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Can find() apply on vector

 
 
lovecreatesbea...@gmail.com
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      12-16-2006
The find() in <algorithm> requires two input iterators as its first and
second arguments. In some of my code, I use vector<T>::begin() and
vector<T>::end() as the first and second arguments. The T:perator==
and T:perator!= are defined. And the code works.

The begin() and end() of vector<T> are not input iterators but random
access iterators, right? Why I use find() on vectors, are there
something wrong?

Class OgFile{
friend operator == ();
friend operator != ();
//...
};

vector <OgFile> vecOgFile;
OgFile OgFile1;
//...

find (vecOgFile.begin(), vecOgFile.end(), OgFile1);

 
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Salt_Peter
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      12-16-2006

(E-Mail Removed) wrote:
> The find() in <algorithm> requires two input iterators as its first and
> second arguments. In some of my code, I use vector<T>::begin() and
> vector<T>::end() as the first and second arguments. The T:perator==
> and T:perator!= are defined. And the code works.


If you say so.

>
> The begin() and end() of vector<T> are not input iterators but random
> access iterators, right? Why I use find() on vectors, are there
> something wrong?


Who knows?

>
> Class OgFile{
> friend operator == ();
> friend operator != ();
> //...
> };
>
> vector <OgFile> vecOgFile;
> OgFile OgFile1;
> //...
>
> find (vecOgFile.begin(), vecOgFile.end(), OgFile1);


Random access iterators will substitute for input iterators nicely.
Keep in mind that if std::find does not locate a match, it will return
one past the end of the container. What you don't want to do, is have
the program then access that fictitious element, you'll get a
segmentation fault. Thats by design.

#include <iostream>
#include <ostream>
#include <string>
#include <vector>
#include <algorithm>

int main()
{
std::vector< std::string > vs;
vs.push_back( "string 0" );
vs.push_back( "string 1" );
vs.push_back( "string 2" );

typedef std::vector< std::string >::iterator VIter;
VIter viter = std::find(vs.begin(), vs.end(), "string 3");
// std::cout << "found: " << *viter << std::endl; // error
if (viter != vs.end())
{
std::cout << "found: " << *viter << std::endl;
} else {
std::cout << "not found." << std::endl;
}
}

Is that what your question was?

 
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=?ISO-8859-1?Q?Erik_Wikstr=F6m?=
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      12-16-2006
On 2006-12-16 16:25, (E-Mail Removed) wrote:
> The find() in <algorithm> requires two input iterators as its first and
> second arguments. In some of my code, I use vector<T>::begin() and
> vector<T>::end() as the first and second arguments. The T:perator==
> and T:perator!= are defined. And the code works.
>
> The begin() and end() of vector<T> are not input iterators but random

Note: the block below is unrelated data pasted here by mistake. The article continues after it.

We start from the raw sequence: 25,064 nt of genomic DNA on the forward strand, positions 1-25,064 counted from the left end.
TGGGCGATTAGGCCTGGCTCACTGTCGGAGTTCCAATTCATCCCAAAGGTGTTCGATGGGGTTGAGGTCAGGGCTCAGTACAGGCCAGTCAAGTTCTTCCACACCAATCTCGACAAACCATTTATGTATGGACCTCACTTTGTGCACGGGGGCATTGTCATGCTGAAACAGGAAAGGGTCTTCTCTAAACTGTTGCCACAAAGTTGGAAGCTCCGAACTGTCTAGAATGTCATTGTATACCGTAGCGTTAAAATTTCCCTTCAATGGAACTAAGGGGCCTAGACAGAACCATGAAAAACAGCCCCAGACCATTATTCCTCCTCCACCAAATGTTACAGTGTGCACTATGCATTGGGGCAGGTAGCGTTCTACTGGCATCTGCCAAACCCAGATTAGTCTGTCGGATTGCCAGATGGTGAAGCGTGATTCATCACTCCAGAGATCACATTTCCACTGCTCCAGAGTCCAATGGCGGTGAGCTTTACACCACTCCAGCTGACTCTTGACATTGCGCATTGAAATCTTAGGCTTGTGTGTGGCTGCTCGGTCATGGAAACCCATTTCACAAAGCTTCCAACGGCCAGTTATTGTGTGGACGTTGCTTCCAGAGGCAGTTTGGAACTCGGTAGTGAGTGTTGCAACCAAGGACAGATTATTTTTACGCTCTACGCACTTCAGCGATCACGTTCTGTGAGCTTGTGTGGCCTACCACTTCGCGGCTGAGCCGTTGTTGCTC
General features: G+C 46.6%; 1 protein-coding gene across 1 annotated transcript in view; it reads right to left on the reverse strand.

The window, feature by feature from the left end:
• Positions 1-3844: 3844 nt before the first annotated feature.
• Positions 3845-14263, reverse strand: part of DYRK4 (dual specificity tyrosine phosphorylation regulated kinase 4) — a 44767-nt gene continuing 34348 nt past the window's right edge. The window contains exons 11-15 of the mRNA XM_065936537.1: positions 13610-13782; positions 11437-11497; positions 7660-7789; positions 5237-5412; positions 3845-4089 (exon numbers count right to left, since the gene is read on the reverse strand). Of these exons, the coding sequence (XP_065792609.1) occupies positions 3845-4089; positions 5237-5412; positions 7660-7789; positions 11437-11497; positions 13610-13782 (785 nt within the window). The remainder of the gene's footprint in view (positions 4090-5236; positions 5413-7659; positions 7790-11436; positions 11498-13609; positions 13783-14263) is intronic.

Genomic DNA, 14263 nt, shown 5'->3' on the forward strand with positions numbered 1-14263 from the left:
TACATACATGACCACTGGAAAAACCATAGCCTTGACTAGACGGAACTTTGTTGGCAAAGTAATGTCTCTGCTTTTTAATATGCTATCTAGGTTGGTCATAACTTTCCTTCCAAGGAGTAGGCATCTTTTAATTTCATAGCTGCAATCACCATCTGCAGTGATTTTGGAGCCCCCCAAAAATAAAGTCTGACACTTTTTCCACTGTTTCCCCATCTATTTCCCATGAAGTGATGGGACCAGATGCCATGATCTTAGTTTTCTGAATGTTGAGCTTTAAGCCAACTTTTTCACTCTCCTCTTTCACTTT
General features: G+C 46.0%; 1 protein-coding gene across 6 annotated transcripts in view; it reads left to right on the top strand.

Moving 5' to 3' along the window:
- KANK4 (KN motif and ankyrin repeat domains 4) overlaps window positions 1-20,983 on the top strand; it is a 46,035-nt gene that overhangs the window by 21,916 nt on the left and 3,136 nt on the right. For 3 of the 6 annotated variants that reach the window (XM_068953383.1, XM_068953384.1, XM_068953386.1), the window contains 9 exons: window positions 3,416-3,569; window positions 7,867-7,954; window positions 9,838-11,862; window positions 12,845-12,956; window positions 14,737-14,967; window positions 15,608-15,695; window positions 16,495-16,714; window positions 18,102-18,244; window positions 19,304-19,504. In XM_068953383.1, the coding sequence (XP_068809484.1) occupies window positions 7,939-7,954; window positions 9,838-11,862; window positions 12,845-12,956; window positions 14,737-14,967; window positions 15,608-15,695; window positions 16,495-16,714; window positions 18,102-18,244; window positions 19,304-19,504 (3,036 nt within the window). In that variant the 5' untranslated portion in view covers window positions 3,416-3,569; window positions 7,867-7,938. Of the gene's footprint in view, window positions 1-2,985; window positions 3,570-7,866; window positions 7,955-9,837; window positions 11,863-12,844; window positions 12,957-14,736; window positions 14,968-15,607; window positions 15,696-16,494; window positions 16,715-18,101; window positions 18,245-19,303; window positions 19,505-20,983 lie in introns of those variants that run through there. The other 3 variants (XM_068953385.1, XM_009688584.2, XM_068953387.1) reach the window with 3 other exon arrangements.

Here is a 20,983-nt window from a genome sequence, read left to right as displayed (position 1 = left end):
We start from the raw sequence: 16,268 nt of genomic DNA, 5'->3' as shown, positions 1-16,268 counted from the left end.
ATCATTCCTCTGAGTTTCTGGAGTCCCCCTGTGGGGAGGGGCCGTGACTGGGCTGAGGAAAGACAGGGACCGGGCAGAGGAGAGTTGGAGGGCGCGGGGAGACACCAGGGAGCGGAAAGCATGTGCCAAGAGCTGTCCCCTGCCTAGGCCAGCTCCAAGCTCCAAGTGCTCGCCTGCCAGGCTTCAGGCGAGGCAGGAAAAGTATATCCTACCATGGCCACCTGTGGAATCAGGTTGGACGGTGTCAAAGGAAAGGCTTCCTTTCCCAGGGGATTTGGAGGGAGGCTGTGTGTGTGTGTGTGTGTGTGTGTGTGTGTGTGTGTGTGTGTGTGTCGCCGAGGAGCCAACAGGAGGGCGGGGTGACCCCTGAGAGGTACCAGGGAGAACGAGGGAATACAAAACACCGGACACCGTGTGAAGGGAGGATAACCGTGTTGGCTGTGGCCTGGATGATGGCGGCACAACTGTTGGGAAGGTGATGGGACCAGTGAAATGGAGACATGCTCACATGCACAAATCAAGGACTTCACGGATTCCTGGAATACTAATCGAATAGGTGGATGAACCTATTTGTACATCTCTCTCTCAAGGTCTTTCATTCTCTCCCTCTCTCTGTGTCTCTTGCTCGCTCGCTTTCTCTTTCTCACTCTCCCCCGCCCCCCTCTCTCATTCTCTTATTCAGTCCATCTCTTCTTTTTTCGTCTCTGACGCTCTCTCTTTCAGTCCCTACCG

> access iterators, right? Why I use find() on vectors, are there
> something wrong?


There's a kind of hierachy among iterators that goes something like this:

Random Access > Bidirectional > Forward > Input/Output

meaning that a forward operator fulfills all the requirements of an
Input or Output iterator, a Bidirectional fullfills those of a Forward,
and so on. You could think of it like Forward iterators inherits from
Input/Output (they don't but the effect is the same).

--
Erik Wikström
 
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lovecreatesbea...@gmail.com
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      12-18-2006

Salt_Peter wrote:
> (E-Mail Removed) wrote:

<snip>
> > Class OgFile{
> > friend operator == ();
> > friend operator != ();
> > //...
> > };
> >
> > vector <OgFile> vecOgFile;
> > OgFile OgFile1;
> > //...
> >
> > find (vecOgFile.begin(), vecOgFile.end(), OgFile1);

>
> Random access iterators will substitute for input iterators nicely.


Thank you. This dismisses my doubt on using begin() and end() iterators
of a vector with std::find().

 
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lovecreatesbea...@gmail.com
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      12-18-2006

Erik Wikström wrote:
> On 2006-12-16 16:25, (E-Mail Removed) wrote:
> > The find() in <algorithm> requires two input iterators as its first and
> > second arguments. In some of my code, I use vector<T>::begin() and
> > vector<T>::end() as the first and second arguments. The T:perator==
> > and T:perator!= are defined. And the code works.
> >
> > The begin() and end() of vector<T> are not input iterators but random
> > access iterators, right? Why I use find() on vectors, are there
> > something wrong?

>
> There's a kind of hierachy among iterators that goes something like this:
>
> Random Access > Bidirectional > Forward > Input/Output
>
> meaning that a forward operator fulfills all the requirements of an
> Input or Output iterator, a Bidirectional fullfills those of a Forward,
> and so on. You could think of it like Forward iterators inherits from
> Input/Output (they don't but the effect is the same).


Thank you. I wasn't aware of it when I first wrote those code using
std::find(). After read your post, I reread C++ Primer 4th and found
similar describing with in that book. I didn't read the book wholly
and didn't gain a complete concept on iterator categories.

 
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